Blood Moon: 'It could be a lifetime before we get to see an eclipse this clearly from Ireland again'
A huge crowd of several hundred people turned out at Astronomy Ireland's Eclipse Watch at 2am at the society's headquarters in Blanchardstown in Dublin.
Given the very late hour we did not expect much of a turn out but it goes to show the huge interest in eclipses, one of natures most wondrous spectacles.
The 'Blood Moon' hung in the sky for over an hour from 3:11am to 4:23am as predicted, and, for an hour before and after these times, the Moon slipped into the Earth's shadow giving an equally marvellous spectacle.
Already we've received lots of photos from all around Ireland but we want everyone who saw the event to write to us describing the event and especially to send us any photographs so we can include them in an upcoming special 'Irish Eclipse' issue of Astrono my Ireland magazine that will record the eclipse for posterity and be filed in the National Library for all time.
Conditions were excellent from start to finish for this eclipse. So often in Ireland it is mostly cloudy. So it was for the last such eclipse visible from Ireland in December 2010. There is another total eclipse of the Moon coming to Ireland in January 2019 but it too will be in the small hours of a Monday morning.
We've got to wait until December 2029 to see a total eclipse of the Moon in evening skies, and there's no guarantee it will be clear then. Indeed , only 1 in 9 nights is as clear as last night was so it could be a lifetime or more before an eclipse is this well seen from Ireland.
This eclipse was even more special as it happened at the time of a SuperMoon. This is when the Moon is particularly close to Earth. The Moon's orbit is not perfectly round so it can appear 30% larger by area at its closest compared to its farthest.
We have not had a SuperMoon eclipse since 1982 and there won't be another until 2033. But you don't need a SuperMoon to make a spectacular eclipse, it's just a curiosity that makes the eclipse look just a little better.
Eclipses have played a huge role in history too. Without them we might be speaking Greek today, or even Latin. This is because the Greek and Roman empires both fell as a result of eclipses.
In 413 BC a total eclipse of Moon caused the Greek empire to fall when 600 ships were sunken and 20,000 men killed when a Greek general interpreted an eclipse as a bad omen. He delayed action and his enemies took advantage of this to strengthen their position and attack first. The Greeks never recovered from this and the Greek empire fell as a result of this major military defeat. How different the world would be today had the Greek empire continued for a few more centuries or even millennia?
In 1453 AD there was a total eclipse of Moon that caused the Roman empire to fall. The Roman empire had moved to the city of Constantinople. The empire had been in decline and the Turks were sieging the city for years, but the Roman defenders rebuilt the walls after every attack even when a giant new cannon was brought it. But they lost confidence when they saw the eclipse in 1453 AD and the Turks breached the walls and sacked the city ending the Roman empire. Perhaps we would all be speaking Latin had this not happened?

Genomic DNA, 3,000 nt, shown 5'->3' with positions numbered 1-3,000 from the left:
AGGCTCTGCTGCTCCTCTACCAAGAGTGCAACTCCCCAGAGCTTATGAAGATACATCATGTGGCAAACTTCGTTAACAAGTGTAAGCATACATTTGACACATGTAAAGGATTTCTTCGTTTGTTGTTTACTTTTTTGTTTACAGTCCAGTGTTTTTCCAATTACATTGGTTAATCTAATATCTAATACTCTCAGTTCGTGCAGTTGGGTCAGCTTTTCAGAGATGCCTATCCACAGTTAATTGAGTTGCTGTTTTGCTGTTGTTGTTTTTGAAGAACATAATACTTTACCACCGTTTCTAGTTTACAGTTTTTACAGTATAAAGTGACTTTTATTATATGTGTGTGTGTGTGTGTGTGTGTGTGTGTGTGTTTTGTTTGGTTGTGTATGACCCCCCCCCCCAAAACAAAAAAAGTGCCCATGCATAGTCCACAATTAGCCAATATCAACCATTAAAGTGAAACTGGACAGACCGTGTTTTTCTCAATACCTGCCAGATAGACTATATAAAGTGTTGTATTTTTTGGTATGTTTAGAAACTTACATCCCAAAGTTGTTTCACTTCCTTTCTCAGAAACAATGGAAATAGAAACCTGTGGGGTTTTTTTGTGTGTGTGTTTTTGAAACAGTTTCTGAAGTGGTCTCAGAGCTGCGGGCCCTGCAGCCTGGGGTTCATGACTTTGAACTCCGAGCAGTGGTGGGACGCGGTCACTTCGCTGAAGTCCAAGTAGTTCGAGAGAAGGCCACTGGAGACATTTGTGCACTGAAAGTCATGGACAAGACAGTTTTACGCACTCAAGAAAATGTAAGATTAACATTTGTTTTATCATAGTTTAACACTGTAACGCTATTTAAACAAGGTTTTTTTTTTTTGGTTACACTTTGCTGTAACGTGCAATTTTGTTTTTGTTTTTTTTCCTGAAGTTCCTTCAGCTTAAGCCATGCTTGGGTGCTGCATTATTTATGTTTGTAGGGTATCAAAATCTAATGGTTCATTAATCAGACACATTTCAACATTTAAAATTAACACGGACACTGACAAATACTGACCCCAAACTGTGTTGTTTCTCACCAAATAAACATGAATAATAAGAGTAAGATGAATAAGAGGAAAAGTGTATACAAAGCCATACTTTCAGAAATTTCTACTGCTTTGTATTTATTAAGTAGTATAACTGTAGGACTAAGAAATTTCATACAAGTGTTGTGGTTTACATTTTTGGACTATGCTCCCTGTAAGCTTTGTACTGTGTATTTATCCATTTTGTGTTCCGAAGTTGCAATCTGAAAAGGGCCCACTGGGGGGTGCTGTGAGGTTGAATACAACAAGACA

Even the Middle East problem can be traced to an eclipse of the Moon like last nights. In 1917 British military advisor in the Middle East T.E.Lawrence ("Lawrence of Arabia") knew there was an eclipse coming.
The Red Sea was important during World War 1 and the British did not want the Turks joining Germany in mainland Europe so they helped keep the Turks busy with attacks by Arabs in the Middle East. The main port controlling the Red Sea was Aqaba but it was surrounded by desert on one side and sea on the other so any attacking force could easily be seen coming and swiftly dealt with, so Aqaba was deemed too difficult to take.
Lawrence attacked Aqaba during the eclipse when the Moon that was lighting up the landscape disappeared for an hour, as it does in an eclipse. Furthermore the Turks were still superstitious about eclipses even in the early 20th century and so were shooting at the Moon and generally panicking so they did not see the few hundred poorly trained Arabs led by Lawrence who took the port at Aqaba in a totally unexpected and remarkable victory.
The British and French were astounded, but very grateful and made promises of recognition and land for the Arabs after the War which they never kept and the Middle East crisis continues to this day.
There are many other stories of eclipses in history that we have been covering in Astronomy Ireland magazine including how Columbus used an eclipse to scare the natives on one of his trips to the Americas into giving him supplies he badly needed., and more. It's a fascinating area to study.
So keep in mind how the very society we have today came about as a result of watching eclipses.
For me, the eclipse was as spectacular as expected. I'll never forget standing there looking at that very dim blood SuperMoon over our office. It was the best sight of the year so far, without a doubt, perhaps best of the decade!
What a night!
David Moore is the Editor of the popular-level Astronomy Ireland magazine.
Please send your photos or descriptions to email@example.com for publication in Astronomy Ireland magazine.